The use of light figures prominently in two of the exhibitions currently at the Museum of Brisbane. One, Robyn Stacey’s ‘Cloud Land’, draws us inside her artworks as images of Brisbane from a camera obscura (pinhole camera) are captured on the walls engulfing the viewer. It’s certainly a new way of looking at our city, even if the images are necessarily upside down. As part of the Open House in Brisbane recently, I attended a practical demonstration of the camera obscura in a bedroom in the Hilton Hotel. Lying on the bed made viewing the images more comfortable, but unfortunately the day was cloudy and the images were difficult make out. Well, I suppose the exhibition was called Cloud Land.

Camera obscura image of Brisbane's CBD projected onto the ceiling of a room in the Hilton Hotel
Camera obscura image of Brisbane’s CBD projected onto the ceiling of a room in the Hilton Hotel

The second ‘light’ exhibition at the Museum of Brisbane was a collection of paintings by William Bustard, an Englishman who came to Brisbane in 1921 and, unlike his compatriots of a century earlier who painted the Australian landscape in dark European colours, was profoundly impressed by the distinctive sense of light here. It figures prominently in many of his paintings. However, the biggest surprise I had was to find in a corner of the exhibition, encased in glass, an open book ‘Robinson Crusoe’ showing one of his illustrations.

An illustration by William Bustard in the book 'Robinson Crusoe'
An illustration by William Bustard in the book ‘Robinson Crusoe’

For me, it was a case of remembering things I didn’t even realise I’d forgotten. I had once owned a copy of this book myself, but all memory of it had been submerged by the intervening 60 years. I wonder what ever happened to it? Perhaps it was my own book I was now privileged to look at once more?

Back to the Future

Dr Jacob Bronowski, wrote and presented the 1973 TV series 'The Ascent of Man'.
Dr Jacob Bronowski, wrote and presented the 1973 TV series ‘The Ascent of Man’.

In 1973, Dr Jacob Bronowski  was asked to write and present a documentary BBC television documentary series, The Ascent of Man, along with an accompanying book. Its subject was the history of human beings through scientific endeavour, and was intended to parallel art historian Kenneth Clark’s earlier “personal view” series Civilisation (1969), which had covered cultural history.

In 1974 when asked by Michael Parkinson what his idea for the future was, Bronowski replied: ‘I have no idea, but I am convinced that human beings take pleasure in work, rather than in idleness. I am convinced that when people are accused of idleness, it just means that they are being accused of hating the hum drum job that doesn’t tax them that they have been put into. So I am convinced that the ideal world for every human being is one in which he or she does a job that they are good at, like doing, and gives them satisfaction. That’s my utopia.’

Today, finding suitable employment for our disenfranchised is one of our major challenges.

A quote from Dr Jacob Bronowski.
A quote from Dr Jacob Bronowski.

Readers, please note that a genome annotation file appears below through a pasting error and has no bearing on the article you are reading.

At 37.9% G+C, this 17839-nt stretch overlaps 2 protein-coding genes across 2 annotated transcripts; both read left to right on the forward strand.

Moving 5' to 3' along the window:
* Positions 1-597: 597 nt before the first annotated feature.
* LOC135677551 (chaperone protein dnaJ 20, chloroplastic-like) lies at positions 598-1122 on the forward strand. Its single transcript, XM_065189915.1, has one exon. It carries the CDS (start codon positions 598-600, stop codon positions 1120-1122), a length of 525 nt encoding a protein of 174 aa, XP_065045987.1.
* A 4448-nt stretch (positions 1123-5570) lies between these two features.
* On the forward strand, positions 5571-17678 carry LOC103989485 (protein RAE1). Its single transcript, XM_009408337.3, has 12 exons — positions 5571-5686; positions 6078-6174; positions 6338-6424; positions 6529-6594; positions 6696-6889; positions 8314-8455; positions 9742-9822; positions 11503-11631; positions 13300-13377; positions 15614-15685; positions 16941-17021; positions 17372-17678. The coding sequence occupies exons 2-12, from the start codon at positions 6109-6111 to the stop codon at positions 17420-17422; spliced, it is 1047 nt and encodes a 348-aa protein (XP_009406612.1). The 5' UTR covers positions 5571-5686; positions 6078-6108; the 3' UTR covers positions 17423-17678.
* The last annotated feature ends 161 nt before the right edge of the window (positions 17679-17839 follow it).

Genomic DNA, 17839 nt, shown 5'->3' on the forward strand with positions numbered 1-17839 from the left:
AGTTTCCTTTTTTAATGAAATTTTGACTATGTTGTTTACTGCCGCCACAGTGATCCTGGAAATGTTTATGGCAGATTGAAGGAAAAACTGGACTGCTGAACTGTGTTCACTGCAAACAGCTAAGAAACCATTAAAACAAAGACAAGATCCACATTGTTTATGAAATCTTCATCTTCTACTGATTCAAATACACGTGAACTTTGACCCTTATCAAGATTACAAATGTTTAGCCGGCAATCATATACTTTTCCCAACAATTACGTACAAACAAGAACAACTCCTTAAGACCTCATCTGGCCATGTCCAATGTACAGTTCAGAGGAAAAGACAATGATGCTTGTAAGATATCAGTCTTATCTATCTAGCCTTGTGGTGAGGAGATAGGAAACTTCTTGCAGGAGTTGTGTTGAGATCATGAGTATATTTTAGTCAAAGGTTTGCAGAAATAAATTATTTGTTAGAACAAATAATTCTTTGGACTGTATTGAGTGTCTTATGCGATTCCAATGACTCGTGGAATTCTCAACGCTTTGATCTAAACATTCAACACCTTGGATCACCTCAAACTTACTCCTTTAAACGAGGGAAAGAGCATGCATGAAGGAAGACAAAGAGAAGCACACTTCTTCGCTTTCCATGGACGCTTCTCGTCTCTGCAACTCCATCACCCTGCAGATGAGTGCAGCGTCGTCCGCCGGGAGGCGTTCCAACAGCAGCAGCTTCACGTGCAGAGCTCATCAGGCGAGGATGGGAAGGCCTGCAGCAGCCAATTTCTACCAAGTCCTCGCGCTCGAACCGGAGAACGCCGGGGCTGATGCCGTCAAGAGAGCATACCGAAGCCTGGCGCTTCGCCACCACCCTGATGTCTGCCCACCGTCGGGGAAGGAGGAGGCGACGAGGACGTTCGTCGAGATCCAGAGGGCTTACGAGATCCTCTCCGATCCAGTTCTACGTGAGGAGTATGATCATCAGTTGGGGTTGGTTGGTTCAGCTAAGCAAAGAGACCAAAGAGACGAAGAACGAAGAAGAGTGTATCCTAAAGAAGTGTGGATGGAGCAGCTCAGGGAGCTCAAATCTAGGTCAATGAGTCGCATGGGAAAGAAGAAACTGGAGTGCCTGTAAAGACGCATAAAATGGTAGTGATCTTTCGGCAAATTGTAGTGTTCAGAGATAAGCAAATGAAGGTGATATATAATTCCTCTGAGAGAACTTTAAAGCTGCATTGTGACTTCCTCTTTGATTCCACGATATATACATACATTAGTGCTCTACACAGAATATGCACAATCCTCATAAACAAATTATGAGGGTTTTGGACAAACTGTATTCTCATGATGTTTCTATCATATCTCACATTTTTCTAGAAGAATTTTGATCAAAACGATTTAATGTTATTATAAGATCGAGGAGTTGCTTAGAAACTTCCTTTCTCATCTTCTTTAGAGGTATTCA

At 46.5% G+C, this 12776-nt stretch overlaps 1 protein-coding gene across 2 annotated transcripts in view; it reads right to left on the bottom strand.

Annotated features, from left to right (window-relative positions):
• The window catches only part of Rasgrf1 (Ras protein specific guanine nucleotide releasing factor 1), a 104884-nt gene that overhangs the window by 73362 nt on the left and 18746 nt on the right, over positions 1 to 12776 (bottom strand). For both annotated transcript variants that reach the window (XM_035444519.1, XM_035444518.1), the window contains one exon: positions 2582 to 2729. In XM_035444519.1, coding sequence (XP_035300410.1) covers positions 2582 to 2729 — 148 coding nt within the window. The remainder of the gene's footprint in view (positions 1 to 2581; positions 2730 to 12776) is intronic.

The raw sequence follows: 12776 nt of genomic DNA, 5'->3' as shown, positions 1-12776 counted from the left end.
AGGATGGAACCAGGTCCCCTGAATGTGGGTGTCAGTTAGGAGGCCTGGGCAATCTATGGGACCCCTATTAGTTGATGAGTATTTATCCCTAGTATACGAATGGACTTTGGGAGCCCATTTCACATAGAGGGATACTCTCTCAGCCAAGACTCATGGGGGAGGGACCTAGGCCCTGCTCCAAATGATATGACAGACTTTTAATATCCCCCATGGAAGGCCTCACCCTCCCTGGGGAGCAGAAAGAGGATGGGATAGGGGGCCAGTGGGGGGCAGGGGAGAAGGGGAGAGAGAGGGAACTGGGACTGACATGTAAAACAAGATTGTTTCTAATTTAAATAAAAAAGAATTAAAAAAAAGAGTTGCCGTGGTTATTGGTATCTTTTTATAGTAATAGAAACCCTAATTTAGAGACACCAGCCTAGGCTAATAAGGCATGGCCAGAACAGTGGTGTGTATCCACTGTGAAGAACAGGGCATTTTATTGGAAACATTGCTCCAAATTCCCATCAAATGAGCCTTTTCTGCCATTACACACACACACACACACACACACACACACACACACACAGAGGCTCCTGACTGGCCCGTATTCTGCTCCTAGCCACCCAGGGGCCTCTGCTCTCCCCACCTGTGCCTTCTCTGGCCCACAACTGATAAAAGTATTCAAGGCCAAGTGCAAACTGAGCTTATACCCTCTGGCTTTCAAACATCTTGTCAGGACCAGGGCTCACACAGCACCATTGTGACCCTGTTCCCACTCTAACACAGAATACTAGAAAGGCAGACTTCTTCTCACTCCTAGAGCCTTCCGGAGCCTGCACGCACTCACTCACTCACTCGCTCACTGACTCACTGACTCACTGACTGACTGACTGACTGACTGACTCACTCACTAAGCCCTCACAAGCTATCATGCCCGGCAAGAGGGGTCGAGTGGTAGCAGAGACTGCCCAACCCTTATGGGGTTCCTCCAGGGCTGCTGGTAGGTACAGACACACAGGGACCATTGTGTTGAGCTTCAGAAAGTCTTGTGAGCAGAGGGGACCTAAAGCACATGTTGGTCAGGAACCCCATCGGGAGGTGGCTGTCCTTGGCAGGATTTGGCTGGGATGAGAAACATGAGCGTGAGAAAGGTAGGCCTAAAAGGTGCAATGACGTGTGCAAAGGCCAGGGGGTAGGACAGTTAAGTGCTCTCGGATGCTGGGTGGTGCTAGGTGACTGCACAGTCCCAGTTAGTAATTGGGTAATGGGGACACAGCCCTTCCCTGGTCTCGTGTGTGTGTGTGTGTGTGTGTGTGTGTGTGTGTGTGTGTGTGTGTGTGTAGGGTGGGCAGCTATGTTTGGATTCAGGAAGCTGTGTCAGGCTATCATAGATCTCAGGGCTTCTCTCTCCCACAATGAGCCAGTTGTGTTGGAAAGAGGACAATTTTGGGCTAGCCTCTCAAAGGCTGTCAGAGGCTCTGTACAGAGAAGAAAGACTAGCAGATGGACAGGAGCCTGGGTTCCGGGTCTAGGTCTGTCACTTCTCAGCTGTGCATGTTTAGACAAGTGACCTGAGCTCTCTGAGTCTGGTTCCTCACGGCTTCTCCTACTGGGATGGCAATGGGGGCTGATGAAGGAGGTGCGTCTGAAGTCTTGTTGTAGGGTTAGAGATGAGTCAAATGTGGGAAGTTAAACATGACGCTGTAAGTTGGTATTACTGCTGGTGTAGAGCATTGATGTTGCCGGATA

If Only They Had Lived

My Last Words about Moreton Bay
My Last Words about Moreton Bay

I find it interesting to know what projects famous artistic people were working on when they died, and how it intertwined with their lives at the time. Here are some of my favourites:

  • A month before his death at 93, film actor, Christopher Lee, had signed up to star with an ensemble cast in the Danish film ‘The 11th’.
  • Richard Wagner, the 19th century German composer was planning another opera ‘Die Sieger’ (The Victors). I read somewhere that a teenage Adolf Hitler tried his hand at completing it.
  • David Lean, the British film director, was about to begin filming Joseph Conrad’s book ‘Nostromo’ when he died. In 1997 Alastair Reid directed it as a British-Italian television drama miniseries.
  • Stieglitz Larsson who wrote the ‘Millennium Trilogy’ died shortly after delivering the manuscripts and so could not witness the book and films subsequent huge popularity.
  • In the summer of 1959, Boris Pasternak, Russian poet and author of ‘Doctor Zhivago’ , began work on a drama to be called ‘The Blind Beauty’.  It was to be a drama of the 19th century in Russia with its main event the liberation of the serfs. He envisioned the drama as an ambitious trilogy, but unfortunately only lived to complete the first act.
  • After he had finished ‘Once Upon a Time in America’ in 1984, Sergio Leone wanted to make a war epic film based on Harrison Salisbury’s book ‘The 900 Days: The Siege of Leningrad’, about the Eastern Front during World War II. Leone settled on the idea of following an American war photographer, to be played by Robert De Niro, as he found himself trapped in Leningrad for years during the German siege of the city. Leone secured $100m in financing and the cooperation of the Soviet government and had hired regular collaborator Ennio Morricone to compose the score when he suddenly died of a heart attack in 1989 at the age of 60.
  • I had been writing about Moreton Bay for 25 years when Rosemary Opala supplied her sketch of what she imagined would be my final words as I disappeared beneath the surface of the bay’s waters….glug..glug…